LunenfeldR. J. Hung Lab
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Integrative Molecular Epidemiology Research Group

 

Research

 

Genomic and molecular epidemiology on cancer risk and clinical outcome

We are investigating the genetic susceptibility of aerodigestive tract cancer through genomewide scan and sequencing approaches. We are working with data on multiple cancers from large-scale consortium and population cohorts. We are assessing pathway enrichment and functional significance related to cancer etiology and prognosis through multidisciplinary analytical approaches. In addition to cancer-specific genomic discovery, we are studying commonality and pleiotropy across multiple cancers. We are also analyzing how the genetic variants influence the expression in tumor tissues, as well as the treatment response and survival.  These projects are funded by the National Institute of Health.

 

Risk prediction and early detection

Lung and pancreatic cancers are two of the most fatal cancers. We are conducting international studies to identify blood-based biomarkers that can help to detect cancer early. This liquid biopsy approach is suitable screening for targeted population before clinical symptoms. We are integrating epidemiological, molecular and clinical data, and use machine learning approaches to build and validate comprehensive risk prediction models. Specifically for lung cancer, we are assessing the malignancy potentials of pulmonary nodule detected in the low-dose computed tomography. Our goal is to improve the survival of these fatal tumors and reduce mortality. These projects are funded by Canadian Cancer Society Research Institute and Canadian Institute of Health Research.

 

International Lung Cancer Consortium

The International Lung Cancer Consortium (ILCCO) is an international group of lung cancer researchers, established in 2004 with the aim of sharing comparable data from ongoing lung cancer case-control and cohort studies. Our group serves as the ILCCO Data Repository and has harmonized data from over 70 lung cancer studies and a total of 1.2million study participants, including over 80,000 lung cancer patients.  These studies are from different geographical areas and ethnicities, and represent one of the largest epidemiological databases for lung cancer to date. The overall objectives are to achieve greater power, especially for subgroup analyses, reduce duplication of research effort, replicate novel findings, and afford substantial cost savings through large collaborative efforts. Details please see ILCCO website (http://ilcco.iarc.fr)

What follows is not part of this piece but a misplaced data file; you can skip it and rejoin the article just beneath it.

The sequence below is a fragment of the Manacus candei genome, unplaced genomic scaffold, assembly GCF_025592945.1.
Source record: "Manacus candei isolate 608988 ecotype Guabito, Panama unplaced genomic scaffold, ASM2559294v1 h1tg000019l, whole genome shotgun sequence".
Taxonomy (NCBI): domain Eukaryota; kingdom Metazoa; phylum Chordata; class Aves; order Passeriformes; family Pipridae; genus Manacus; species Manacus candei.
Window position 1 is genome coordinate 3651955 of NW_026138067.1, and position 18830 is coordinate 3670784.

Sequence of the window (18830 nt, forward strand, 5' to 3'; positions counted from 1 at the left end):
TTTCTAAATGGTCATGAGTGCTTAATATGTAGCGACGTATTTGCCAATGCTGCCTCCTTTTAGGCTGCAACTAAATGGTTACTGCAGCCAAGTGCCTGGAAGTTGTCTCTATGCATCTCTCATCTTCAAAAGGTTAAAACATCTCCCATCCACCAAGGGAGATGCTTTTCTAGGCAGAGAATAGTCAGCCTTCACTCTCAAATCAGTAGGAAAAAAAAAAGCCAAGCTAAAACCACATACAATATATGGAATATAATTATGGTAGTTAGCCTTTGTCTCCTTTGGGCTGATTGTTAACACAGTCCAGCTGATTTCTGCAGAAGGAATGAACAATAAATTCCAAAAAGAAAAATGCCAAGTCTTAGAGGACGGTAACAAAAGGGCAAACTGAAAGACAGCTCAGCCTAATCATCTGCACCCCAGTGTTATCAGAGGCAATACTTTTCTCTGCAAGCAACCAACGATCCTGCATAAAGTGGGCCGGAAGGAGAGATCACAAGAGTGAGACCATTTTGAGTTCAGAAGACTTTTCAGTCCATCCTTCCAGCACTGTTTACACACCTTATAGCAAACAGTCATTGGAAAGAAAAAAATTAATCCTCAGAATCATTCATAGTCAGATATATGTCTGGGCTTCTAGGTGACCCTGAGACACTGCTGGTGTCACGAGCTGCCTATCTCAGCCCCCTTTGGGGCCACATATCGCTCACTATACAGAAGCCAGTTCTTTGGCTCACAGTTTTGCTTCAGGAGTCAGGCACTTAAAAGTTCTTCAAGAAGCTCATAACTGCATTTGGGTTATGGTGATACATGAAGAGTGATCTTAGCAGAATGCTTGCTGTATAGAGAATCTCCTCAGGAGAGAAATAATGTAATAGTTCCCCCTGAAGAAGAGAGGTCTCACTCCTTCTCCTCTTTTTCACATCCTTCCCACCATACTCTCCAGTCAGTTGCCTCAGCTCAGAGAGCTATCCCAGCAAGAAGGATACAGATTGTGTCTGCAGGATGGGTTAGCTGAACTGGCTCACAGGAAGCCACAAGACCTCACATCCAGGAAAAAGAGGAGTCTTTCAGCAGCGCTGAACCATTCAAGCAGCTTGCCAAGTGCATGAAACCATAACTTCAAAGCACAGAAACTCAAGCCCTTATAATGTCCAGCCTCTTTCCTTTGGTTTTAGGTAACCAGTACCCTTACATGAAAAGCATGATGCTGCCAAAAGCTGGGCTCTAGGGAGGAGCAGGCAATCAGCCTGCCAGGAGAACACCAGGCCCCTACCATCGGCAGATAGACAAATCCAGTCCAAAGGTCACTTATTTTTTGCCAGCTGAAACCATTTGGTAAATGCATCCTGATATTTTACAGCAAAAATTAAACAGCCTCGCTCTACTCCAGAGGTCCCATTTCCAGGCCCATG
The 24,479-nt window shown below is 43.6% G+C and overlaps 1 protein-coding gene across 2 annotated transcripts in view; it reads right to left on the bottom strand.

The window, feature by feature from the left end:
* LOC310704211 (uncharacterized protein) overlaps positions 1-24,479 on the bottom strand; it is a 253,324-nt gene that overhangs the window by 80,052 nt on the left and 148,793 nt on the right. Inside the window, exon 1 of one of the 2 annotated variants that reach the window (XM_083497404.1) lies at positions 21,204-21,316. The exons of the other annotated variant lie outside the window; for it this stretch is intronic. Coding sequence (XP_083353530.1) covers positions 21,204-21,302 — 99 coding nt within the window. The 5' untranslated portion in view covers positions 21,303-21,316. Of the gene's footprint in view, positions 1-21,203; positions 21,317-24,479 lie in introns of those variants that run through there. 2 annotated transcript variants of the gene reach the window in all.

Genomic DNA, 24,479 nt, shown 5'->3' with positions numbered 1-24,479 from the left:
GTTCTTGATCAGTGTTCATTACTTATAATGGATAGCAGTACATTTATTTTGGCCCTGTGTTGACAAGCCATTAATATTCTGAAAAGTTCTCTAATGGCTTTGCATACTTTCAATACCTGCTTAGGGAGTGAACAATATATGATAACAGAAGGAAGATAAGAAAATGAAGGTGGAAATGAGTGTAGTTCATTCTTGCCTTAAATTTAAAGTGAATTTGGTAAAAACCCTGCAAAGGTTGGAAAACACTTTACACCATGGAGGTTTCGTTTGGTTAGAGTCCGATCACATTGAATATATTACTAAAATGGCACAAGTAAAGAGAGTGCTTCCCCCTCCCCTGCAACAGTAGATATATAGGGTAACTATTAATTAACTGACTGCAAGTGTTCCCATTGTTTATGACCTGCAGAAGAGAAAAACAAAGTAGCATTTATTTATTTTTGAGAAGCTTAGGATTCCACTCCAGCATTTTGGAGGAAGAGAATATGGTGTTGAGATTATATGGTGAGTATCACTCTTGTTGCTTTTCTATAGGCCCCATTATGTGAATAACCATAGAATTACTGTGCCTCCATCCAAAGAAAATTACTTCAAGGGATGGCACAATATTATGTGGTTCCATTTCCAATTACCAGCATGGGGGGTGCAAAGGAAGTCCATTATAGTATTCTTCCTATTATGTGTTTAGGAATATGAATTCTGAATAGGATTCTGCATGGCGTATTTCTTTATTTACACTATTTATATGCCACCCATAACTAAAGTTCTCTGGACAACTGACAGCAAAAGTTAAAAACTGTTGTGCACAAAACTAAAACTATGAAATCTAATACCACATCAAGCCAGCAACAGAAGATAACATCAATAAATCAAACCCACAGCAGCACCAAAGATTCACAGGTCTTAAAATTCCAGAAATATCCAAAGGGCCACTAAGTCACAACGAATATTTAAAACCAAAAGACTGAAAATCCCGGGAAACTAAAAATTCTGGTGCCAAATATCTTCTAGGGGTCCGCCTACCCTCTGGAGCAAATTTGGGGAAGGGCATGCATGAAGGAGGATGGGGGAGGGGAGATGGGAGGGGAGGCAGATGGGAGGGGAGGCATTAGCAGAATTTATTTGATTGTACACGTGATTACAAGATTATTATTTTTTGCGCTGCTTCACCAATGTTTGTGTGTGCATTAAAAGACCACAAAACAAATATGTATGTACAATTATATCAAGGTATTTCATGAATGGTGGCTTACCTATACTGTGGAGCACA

Childhood Cancer Studies: Wilms Tumor and Childhood Brain Tumors

We are conducting a North American Wilms Tumor Study based on case-control parent trio design. The main objectives are to understand the effects of parental and neonatal factors on the risk of Wilms tumor including parental lifestyle, medical history, genetic make-up and molecular profiles. For more information about North American Wilms Tumor Study, please visit the study website (http://nawts.lunenfeld.ca/)

In addition, we are investigating the etiology of childhood brain tumors based on the Ontario Childhood Brain Tumor Study, including transgenerational exposures from the parents, children’s early life determinants and their molecular profiles.

Developmental Origin of Health and Complex Diseases

Our group is actively working with the Ontario Birth Study (OBS), a research platform to facilitate the investigation early life events and their relationships with health and complex disease later on in life. We are conducting longitudinal follow-up for children born in OBS at multiple time points and assessing their neurodevelopment.  For more information about OBS, please visit the study website (http://ontariobirthstudy.com/)    

  
  
      
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